Instead, Lucas has been arguably the best performer since the former Borussia Dortmund manager’s arrival (Mamadou Sakho could also claim that role). Brilliant in defence, and getting forward enough to even place a few shots on target, Lucas has embraced the new manager’s arrival. He may not be a starter in the weeks or months to come, but expect a big role to still be played by the Liverpool fan-favourite.
Jordon Ibe: promising
We’ve seen the on-again-off-again brilliance of Jordon Ibe before. Wonderful pace, great feet, and an unprecedented willingness to take on defenders from such a young player have highlighted his strong moments at Anfield.
We’ve also seen poor end product, lack of creativity at times in the final third (i.e. beating a defender, running to the end line, and again, the poor end product). Add those to an unwillingness to defend, these issues have plagued the 19-year-old’s development.
A loss of confidence under Rodgers saw Ibe relegated to the bench after a strong preseason, but Klopp has clearly taken a liking to the young English starlet, and Ibe seems to feel the same toward the German.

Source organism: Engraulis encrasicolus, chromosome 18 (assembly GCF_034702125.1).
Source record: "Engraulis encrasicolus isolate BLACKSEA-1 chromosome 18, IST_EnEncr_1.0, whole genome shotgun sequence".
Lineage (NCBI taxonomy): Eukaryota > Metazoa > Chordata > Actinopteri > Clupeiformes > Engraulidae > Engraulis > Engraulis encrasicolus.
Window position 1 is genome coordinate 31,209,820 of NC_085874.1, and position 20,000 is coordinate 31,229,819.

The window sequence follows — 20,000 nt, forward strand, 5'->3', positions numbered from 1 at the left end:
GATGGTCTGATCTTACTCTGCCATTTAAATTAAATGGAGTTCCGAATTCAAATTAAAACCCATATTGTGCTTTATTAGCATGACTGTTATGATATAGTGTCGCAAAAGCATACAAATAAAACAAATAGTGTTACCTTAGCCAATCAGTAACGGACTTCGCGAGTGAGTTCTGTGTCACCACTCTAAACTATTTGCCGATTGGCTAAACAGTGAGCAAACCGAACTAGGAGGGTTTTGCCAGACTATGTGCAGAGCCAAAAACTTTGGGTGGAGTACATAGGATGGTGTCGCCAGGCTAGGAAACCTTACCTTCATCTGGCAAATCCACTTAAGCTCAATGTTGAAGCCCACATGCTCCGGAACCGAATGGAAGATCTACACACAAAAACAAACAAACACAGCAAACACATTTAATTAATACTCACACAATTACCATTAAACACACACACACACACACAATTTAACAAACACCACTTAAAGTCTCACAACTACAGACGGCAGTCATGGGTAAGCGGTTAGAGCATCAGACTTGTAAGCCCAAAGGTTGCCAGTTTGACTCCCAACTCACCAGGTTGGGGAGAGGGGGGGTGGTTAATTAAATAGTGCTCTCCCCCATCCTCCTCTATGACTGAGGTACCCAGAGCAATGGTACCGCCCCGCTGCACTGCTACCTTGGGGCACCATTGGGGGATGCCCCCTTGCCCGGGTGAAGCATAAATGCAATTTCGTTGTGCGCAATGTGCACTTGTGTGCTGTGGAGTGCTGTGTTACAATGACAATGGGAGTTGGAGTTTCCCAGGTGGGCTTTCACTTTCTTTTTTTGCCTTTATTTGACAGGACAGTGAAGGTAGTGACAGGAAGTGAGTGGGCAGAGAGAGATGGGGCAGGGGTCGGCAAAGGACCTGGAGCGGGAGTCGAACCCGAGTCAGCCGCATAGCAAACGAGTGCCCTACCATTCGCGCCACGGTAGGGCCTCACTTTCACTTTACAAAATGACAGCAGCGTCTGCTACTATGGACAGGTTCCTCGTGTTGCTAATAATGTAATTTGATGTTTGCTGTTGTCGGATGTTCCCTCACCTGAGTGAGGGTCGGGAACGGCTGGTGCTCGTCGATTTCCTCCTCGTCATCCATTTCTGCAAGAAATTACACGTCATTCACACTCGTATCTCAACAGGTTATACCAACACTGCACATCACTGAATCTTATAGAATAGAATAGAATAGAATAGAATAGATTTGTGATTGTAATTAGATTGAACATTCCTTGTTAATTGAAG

A few bright performances off the bench culminated in a start against Rubin Kazan in the Europa League, where Ibe not only shone bright, but scored his debut goal in a Liverpool shirt. That performance was enough to earn him a start against Palace where despite the loss, Ibe was a strong performer.
Much like Lucas, there may be too much talent ahead of him to see Ibe consistently placed in the starting XI, especially with Henderson and Daniel Sturridge hopefully nearing returns. Still, strong performances in various competitions could see Ibe continue to flourish under Klopp.